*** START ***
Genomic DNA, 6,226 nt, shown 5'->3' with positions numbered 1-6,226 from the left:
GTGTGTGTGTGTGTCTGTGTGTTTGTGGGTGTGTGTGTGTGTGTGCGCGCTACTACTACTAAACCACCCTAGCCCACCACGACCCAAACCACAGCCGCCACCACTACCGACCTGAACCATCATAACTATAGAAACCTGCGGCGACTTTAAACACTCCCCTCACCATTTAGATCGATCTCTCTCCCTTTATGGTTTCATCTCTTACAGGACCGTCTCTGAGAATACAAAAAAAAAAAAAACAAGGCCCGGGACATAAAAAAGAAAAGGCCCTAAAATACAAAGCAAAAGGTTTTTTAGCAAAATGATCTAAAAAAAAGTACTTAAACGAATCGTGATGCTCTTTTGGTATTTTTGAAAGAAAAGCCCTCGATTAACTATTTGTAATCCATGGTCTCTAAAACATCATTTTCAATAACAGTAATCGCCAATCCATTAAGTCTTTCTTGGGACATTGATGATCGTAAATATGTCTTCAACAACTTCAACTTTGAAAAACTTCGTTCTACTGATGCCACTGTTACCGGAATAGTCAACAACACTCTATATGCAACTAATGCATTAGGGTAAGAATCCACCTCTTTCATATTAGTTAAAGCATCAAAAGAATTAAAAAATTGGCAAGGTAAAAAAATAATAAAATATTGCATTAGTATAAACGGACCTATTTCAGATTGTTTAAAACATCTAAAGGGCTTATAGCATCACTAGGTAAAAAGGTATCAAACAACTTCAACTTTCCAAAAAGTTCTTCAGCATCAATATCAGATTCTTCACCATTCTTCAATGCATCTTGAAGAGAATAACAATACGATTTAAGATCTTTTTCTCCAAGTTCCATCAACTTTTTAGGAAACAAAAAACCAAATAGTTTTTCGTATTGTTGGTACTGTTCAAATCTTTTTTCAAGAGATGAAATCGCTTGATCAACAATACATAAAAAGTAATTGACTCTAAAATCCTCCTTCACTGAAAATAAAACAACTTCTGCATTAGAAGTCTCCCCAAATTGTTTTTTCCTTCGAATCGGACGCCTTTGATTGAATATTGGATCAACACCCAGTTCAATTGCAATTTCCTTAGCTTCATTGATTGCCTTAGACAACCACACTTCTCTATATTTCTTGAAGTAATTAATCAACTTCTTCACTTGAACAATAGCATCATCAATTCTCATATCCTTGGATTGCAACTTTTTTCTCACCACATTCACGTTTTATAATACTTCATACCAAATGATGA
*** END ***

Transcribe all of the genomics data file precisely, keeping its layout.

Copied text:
Genomic DNA, 6,226 nt, shown 5'->3' with positions numbered 1-6,226 from the left:
GTGTGTGTGTGTGTCTGTGTGTTTGTGGGTGTGTGTGTGTGTGTGCGCGCTACTACTACTAAACCACCCTAGCCCACCACGACCCAAACCACAGCCGCCACCACTACCGACCTGAACCATCATAACTATAGAAACCTGCGGCGACTTTAAACACTCCCCTCACCATTTAGATCGATCTCTCTCCCTTTATGGTTTCATCTCTTACAGGACCGTCTCTGAGAATACAAAAAAAAAAAAAACAAGGCCCGGGACATAAAAAAGAAAAGGCCCTAAAATACAAAGCAAAAGGTTTTTTAGCAAAATGATCTAAAAAAAAGTACTTAAACGAATCGTGATGCTCTTTTGGTATTTTTGAAAGAAAAGCCCTCGATTAACTATTTGTAATCCATGGTCTCTAAAACATCATTTTCAATAACAGTAATCGCCAATCCATTAAGTCTTTCTTGGGACATTGATGATCGTAAATATGTCTTCAACAACTTCAACTTTGAAAAACTTCGTTCTACTGATGCCACTGTTACCGGAATAGTCAACAACACTCTATATGCAACTAATGCATTAGGGTAAGAATCCACCTCTTTCATATTAGTTAAAGCATCAAAAGAATTAAAAAATTGGCAAGGTAAAAAAATAATAAAATATTGCATTAGTATAAACGGACCTATTTCAGATTGTTTAAAACATCTAAAGGGCTTATAGCATCACTAGGTAAAAAGGTATCAAACAACTTCAACTTTCCAAAAAGTTCTTCAGCATCAATATCAGATTCTTCACCATTCTTCAATGCATCTTGAAGAGAATAACAATACGATTTAAGATCTTTTTCTCCAAGTTCCATCAACTTTTTAGGAAACAAAAAACCAAATAGTTTTTCGTATTGTTGGTACTGTTCAAATCTTTTTTCAAGAGATGAAATCGCTTGATCAACAATACATAAAAAGTAATTGACTCTAAAATCCTCCTTCACTGAAAATAAAACAACTTCTGCATTAGAAGTCTCCCCAAATTGTTTTTTCCTTCGAATCGGACGCCTTTGATTGAATATTGGATCAACACCCAGTTCAATTGCAATTTCCTTAGCTTCATTGATTGCCTTAGACAACCACACTTCTCTATATTTCTTGAAGTAATTAATCAACTTCTTCACTTGAACAATAGCATCATCAATTCTCATATCCTTGGATTGCAACTTTTTTCTCACCACATTCACGTTTTATAATACTTCATACCAAATGATGA